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University of Minnesota leaders outline multi-pronged initiative to promote safety on and near Twin Cities campus

Efforts to focus on ‘four Es’ of education, environment, enforcement and engagement

January 21, 2014

As the spring semester begins today, University of Minnesota leaders are focusing in on a multi-pronged initiative to promote safety on and near the Twin Cities campus. The approach, announced today, involves multiple University offices along with student government, local law enforcement agency partners, public officials and nearby neighborhoods, and is focused on four areas: education, environment, enforcement and engagement.

"Our campus and surrounding neighborhoods must be a safe place for the University community to study, work and live," said University President Eric Kaler. "We are implementing a wide-ranging approach that addresses immediate concerns and begins necessary, long-term security enhancements to the Twin Cities campus. Most importantly, it brings together our many internal resources and external partners in a collaborative way to make our campus as safe as possible."

While the number of on-campus, major criminal offenses continued its 11-year decline in 2013, robberies on and off campus increased during fall 2013. Meanwhile, the make-up of neighborhoods near campus continue to evolve, as nearly 7,000 new rental units have come online and more students choose to call these neighborhoods home. As a result, the number of students living near campus – along with their travel patterns – has changed significantly in recent years.

"The University has a responsibility to create and sustain safe and secure places on campus," said Pam Wheelock, vice president for University Services, which manages the University of Minnesota Police Department, facilities and other operations of the Twin Cities campus. "Beyond physical and operational safety, our short- and long-term initiatives are based on a shared culture of safety. We need the University community to adopt safe practices, and we need strong and effective partnerships with our public safety partners."

Vice Provost for Student Affairs and Dean of Students Danita Brown Young said student leaders and their peers play an important role in keeping each other safe this spring.

"While safety enhancements to our campus are important, students need to continue to be vigilant in watching out for each other’s safety, keeping electronic devices out of sight, utilizing well-traveled areas of campus and their neighborhoods, reporting crime immediately and being part of solutions to keep our campus safe," said Brown Young. "We can show our Gopher pride by coming together as a community and letting criminals know they won’t be successful here."

The University’s safety initiative focuses on:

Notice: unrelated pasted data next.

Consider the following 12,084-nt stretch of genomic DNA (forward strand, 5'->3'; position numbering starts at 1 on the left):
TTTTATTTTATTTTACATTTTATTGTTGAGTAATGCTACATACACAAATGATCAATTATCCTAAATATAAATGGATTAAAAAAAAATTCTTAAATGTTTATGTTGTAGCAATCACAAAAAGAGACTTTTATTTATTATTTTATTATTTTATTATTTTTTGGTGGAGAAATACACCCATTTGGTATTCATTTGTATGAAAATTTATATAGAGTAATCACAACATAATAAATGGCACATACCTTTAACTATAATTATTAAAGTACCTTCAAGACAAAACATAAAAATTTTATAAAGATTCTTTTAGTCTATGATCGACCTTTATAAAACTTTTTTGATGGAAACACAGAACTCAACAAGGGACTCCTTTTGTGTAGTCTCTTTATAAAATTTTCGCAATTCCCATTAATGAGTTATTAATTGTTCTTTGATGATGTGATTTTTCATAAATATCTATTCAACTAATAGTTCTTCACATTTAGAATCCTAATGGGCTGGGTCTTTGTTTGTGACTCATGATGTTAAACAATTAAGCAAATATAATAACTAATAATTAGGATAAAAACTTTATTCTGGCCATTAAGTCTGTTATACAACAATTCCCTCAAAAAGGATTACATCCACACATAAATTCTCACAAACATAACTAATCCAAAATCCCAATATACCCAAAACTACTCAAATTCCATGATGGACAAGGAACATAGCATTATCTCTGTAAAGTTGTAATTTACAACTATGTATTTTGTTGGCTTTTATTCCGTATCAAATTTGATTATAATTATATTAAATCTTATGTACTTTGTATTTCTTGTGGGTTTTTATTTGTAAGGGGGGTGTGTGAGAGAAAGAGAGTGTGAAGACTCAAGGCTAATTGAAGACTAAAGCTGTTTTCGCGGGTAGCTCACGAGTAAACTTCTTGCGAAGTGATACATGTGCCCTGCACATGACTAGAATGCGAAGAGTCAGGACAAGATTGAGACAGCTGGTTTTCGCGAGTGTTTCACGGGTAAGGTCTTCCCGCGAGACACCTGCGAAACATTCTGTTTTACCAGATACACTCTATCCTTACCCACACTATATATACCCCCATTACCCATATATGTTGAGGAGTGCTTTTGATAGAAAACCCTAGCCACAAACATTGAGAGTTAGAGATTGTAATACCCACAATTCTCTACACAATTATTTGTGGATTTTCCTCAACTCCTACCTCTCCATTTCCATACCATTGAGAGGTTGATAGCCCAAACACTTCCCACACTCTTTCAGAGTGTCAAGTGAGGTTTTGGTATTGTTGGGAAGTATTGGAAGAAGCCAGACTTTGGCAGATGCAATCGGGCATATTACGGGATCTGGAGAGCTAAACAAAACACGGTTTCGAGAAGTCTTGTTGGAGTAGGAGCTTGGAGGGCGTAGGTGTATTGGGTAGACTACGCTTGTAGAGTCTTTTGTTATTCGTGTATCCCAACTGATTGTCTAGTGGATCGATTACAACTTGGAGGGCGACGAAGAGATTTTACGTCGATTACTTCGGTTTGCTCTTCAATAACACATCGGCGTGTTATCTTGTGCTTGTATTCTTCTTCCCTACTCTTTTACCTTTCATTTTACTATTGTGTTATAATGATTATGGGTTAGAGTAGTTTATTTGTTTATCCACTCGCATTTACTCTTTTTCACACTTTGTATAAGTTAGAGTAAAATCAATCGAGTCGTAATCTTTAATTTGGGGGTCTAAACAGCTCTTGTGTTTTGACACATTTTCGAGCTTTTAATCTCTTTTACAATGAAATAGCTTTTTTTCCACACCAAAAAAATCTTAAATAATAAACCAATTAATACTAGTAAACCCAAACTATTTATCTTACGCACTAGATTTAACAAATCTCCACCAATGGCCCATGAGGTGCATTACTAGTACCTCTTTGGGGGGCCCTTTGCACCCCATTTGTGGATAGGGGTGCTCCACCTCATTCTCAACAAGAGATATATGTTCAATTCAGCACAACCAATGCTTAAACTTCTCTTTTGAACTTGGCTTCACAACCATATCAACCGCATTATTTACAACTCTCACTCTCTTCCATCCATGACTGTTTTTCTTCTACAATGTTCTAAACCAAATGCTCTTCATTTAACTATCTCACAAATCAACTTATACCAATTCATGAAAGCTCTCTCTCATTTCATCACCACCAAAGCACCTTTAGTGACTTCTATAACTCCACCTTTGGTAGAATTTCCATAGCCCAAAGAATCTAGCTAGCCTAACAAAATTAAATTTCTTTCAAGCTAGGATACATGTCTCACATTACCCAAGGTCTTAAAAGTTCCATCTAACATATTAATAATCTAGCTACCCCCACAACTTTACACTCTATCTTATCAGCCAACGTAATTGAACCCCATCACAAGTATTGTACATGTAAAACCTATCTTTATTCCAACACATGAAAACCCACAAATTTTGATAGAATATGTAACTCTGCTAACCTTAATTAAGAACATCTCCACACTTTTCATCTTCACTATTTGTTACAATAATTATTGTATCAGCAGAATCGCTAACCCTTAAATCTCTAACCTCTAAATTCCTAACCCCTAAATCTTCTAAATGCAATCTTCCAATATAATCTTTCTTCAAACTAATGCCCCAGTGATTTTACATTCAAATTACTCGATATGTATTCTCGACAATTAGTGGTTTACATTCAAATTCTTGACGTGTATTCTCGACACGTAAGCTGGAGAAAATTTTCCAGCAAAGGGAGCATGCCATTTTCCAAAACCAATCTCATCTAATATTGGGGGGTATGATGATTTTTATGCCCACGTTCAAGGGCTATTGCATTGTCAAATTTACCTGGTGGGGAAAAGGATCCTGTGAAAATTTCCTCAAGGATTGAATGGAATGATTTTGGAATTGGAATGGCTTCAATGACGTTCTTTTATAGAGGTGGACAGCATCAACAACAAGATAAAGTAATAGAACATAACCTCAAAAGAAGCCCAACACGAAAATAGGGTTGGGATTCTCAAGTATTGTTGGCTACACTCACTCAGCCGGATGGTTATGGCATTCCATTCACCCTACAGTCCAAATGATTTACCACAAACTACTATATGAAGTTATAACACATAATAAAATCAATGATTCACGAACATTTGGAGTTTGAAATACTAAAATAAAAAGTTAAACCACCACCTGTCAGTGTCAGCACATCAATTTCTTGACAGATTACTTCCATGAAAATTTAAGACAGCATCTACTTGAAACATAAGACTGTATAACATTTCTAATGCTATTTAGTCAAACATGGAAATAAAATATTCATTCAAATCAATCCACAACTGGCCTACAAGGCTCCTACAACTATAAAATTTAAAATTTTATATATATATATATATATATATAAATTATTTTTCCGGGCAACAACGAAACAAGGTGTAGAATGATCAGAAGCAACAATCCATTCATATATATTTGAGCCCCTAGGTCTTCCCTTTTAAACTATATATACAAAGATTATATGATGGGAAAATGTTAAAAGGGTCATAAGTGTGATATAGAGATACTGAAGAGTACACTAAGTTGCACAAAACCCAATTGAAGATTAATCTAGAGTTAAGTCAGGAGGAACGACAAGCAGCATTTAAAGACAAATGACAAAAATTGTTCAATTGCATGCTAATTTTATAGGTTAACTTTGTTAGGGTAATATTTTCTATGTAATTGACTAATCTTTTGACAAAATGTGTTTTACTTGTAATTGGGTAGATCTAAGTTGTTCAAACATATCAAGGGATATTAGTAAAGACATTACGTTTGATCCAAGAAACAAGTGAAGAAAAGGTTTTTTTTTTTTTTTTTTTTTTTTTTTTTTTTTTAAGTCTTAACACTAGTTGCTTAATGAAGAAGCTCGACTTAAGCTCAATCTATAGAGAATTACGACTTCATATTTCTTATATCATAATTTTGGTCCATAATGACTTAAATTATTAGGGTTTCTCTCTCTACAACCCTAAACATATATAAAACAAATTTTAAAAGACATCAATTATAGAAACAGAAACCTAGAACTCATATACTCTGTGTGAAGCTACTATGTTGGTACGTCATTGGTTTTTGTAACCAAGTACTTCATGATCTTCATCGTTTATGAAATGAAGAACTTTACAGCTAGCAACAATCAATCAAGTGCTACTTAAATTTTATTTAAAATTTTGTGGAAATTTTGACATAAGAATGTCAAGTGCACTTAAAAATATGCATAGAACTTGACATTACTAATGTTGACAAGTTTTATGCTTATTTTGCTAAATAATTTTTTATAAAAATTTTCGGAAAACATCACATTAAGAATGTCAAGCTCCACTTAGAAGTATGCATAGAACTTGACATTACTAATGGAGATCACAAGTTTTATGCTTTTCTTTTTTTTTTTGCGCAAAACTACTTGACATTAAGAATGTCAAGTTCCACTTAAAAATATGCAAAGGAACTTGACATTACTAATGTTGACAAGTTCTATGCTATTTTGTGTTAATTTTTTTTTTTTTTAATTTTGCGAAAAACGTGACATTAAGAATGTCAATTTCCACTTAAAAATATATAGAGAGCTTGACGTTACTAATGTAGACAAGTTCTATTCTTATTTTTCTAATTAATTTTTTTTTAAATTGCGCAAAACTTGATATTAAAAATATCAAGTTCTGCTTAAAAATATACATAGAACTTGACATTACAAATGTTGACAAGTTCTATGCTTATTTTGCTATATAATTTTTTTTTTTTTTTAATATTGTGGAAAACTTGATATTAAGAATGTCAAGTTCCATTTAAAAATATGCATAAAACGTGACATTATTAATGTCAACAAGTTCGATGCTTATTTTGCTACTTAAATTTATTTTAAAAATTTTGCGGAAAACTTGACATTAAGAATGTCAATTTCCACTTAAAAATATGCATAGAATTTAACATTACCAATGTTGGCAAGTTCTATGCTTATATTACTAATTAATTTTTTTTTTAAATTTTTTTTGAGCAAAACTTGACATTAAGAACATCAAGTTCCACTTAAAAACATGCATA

The U will continue to inform the campus community about safety concerns via Crime Alerts and Public Safety Updates, while collaborating with student government and other campus leaders to spread awareness among students regarding safety tips and resources. For example:

  • SAFE U, a new student awareness campaign that includes posters, table tents, digital signs, social media outreach and a Web presence, begins to roll out this week to heighten consciousness about the pressing issue of safety.
  • Enhanced "Safety and U" website designed to provide current information, including what the U is doing to promote safety and steps students and others can take to promote safety for themselves and others.
  • The Office for Student Affairs is exploring expanding self-defense and personal safety workshops, in addition to several for-credit options that already exist.
  • Student Affairs is also reviewing its procedures for assisting victims of crime. While The Aurora Center actively works to assist victims of sexual violence, opportunities are being explored to better connect victims of other crimes with available University and community resources.
  • Communicate proactively through local media and other vehicles to students, faculty, staff, parents, prospective students and others about public safety issues and efforts.

The University has identified immediate improvements and long-term opportunities for investments in the physical environment to make campus – particularly well-traveled corridors – safer.

The University will upgrade transportation by:

  • Extending hours of the Campus Connector bus service between the Minneapolis and St. Paul campuses to 2 a.m., seven days a week during spring semester, starting today.
  • Extending the hours of the Washington Ave. Bridge Circulator and East Bank Circulator bus services to 2 a.m., Monday through Thursday, starting today.